Scattered across weather-worn walls in Chapel Hill are the murals of Michael Brown. From massive abstract sea turtles to starry town landscapes, Brown has painted a variety of subjects in his 31-year career — garnering a reputation as an artist.
However, Brown said he didn’t set out to become a mural painter for a living nor intend to please the public — things just fell into place.
“It wasn’t really a conscious decision,” Brown said.
In the late ’70s, as a studio art undergrad, Brown painted houses with a fellow student for about a year. Brown said the mixture of his artistic abilities with the tasks of climbing ladders and carrying ten-gallon paint cans aided in forming the skills he would need to paint murals a decade later.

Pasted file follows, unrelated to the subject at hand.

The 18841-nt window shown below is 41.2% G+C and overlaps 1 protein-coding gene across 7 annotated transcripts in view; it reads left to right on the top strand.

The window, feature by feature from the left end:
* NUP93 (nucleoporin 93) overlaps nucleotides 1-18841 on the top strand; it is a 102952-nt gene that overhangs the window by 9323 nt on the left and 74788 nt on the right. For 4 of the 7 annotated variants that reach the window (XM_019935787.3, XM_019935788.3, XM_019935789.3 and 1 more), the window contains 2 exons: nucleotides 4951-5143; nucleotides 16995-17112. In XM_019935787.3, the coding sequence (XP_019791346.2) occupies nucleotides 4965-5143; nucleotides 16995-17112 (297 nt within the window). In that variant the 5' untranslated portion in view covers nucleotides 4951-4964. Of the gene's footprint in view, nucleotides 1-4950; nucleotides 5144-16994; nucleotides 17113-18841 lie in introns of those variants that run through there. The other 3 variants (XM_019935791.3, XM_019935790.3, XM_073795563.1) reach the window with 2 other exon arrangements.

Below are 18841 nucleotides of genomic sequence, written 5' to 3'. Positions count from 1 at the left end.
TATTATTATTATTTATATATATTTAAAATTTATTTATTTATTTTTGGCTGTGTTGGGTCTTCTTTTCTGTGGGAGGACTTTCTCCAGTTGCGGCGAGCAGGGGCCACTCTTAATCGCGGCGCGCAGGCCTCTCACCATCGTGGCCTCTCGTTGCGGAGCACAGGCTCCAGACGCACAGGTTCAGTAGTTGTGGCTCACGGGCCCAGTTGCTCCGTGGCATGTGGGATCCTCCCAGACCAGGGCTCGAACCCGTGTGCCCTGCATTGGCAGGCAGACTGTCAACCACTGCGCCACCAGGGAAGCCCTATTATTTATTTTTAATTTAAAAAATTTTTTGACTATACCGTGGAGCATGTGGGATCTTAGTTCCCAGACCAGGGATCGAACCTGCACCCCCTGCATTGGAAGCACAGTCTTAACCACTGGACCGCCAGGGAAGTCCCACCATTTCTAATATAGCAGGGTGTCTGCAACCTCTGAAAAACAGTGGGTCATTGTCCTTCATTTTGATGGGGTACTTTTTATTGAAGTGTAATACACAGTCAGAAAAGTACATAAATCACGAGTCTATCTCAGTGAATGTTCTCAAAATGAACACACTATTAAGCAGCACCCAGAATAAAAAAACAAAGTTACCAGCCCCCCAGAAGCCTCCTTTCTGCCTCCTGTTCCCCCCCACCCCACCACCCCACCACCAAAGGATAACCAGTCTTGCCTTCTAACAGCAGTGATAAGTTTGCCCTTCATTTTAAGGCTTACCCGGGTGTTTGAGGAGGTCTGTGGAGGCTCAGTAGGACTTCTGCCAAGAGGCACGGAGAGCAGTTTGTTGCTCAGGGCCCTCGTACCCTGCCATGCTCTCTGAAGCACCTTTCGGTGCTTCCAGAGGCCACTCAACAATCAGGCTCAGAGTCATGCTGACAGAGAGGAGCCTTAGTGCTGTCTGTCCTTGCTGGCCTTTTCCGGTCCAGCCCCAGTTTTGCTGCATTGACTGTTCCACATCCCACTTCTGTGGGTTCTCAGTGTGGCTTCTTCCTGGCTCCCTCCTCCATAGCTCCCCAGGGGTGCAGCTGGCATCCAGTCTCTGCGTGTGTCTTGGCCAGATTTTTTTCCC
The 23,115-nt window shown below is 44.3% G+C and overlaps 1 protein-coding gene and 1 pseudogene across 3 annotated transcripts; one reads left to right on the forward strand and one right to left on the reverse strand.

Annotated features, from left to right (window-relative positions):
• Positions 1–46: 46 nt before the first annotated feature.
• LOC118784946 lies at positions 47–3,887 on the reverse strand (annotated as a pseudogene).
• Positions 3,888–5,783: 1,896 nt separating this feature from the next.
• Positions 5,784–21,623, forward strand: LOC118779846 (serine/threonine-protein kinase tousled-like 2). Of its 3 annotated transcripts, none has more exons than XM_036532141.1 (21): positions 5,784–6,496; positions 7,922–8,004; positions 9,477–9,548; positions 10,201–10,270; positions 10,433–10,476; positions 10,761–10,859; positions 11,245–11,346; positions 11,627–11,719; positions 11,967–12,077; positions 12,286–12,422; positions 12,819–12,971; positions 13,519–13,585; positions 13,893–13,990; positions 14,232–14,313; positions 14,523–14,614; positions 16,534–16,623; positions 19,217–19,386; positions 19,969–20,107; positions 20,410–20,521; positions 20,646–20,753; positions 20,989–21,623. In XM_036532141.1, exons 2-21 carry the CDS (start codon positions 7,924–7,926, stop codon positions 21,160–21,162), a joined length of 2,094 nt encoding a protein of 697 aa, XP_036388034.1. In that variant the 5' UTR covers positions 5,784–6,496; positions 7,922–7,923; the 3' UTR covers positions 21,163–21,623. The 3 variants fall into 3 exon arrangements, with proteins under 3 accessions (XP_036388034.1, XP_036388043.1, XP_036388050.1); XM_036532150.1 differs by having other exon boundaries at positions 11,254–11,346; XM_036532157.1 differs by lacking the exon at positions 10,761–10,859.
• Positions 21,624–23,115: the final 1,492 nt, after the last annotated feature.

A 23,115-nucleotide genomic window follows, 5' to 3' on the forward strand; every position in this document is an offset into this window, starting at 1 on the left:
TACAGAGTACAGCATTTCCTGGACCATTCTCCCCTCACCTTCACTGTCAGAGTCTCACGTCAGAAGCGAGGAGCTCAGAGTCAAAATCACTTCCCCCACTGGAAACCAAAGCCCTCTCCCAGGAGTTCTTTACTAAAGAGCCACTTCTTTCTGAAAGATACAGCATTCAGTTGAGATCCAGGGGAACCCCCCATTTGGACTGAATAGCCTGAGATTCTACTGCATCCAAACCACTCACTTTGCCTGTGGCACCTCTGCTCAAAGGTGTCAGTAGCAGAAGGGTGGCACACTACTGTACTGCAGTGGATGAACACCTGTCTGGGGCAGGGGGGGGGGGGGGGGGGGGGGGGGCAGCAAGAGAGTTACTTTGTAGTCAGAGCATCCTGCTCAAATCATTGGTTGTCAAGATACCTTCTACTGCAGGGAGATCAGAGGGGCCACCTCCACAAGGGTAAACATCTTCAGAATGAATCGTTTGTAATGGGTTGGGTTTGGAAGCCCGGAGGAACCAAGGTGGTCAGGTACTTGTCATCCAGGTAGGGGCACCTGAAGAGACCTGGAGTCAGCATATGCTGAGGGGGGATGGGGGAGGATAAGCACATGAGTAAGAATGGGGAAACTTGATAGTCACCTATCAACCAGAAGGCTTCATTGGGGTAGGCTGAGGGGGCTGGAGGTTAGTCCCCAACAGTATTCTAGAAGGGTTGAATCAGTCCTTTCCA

While Brown's undergraduate degree and house painting side job developed his skills, he said a hitchhiking trip to Mexico in his 20’s nurtured his interest in mural painting and solidified some of the conceptual desires he carries in his work today.
“It's the nature of the work,” he said. “It was not difficult. It spoke directly to the conditions and the attitudes of the people and the artist.”
Brown said the murals in Mexico were socially concerned and very direct in their political meanings and concepts — free of the elitism he had grown to dislike about postmodernist work.
He said the communal accessibility of the murals resonated with him.
“My work is generally not near so political and meant to be more generous and fun,” Brown said. “Easy enough that people can say, oh, I get it. That's cool. That's fun. I try to keep them open and loose.”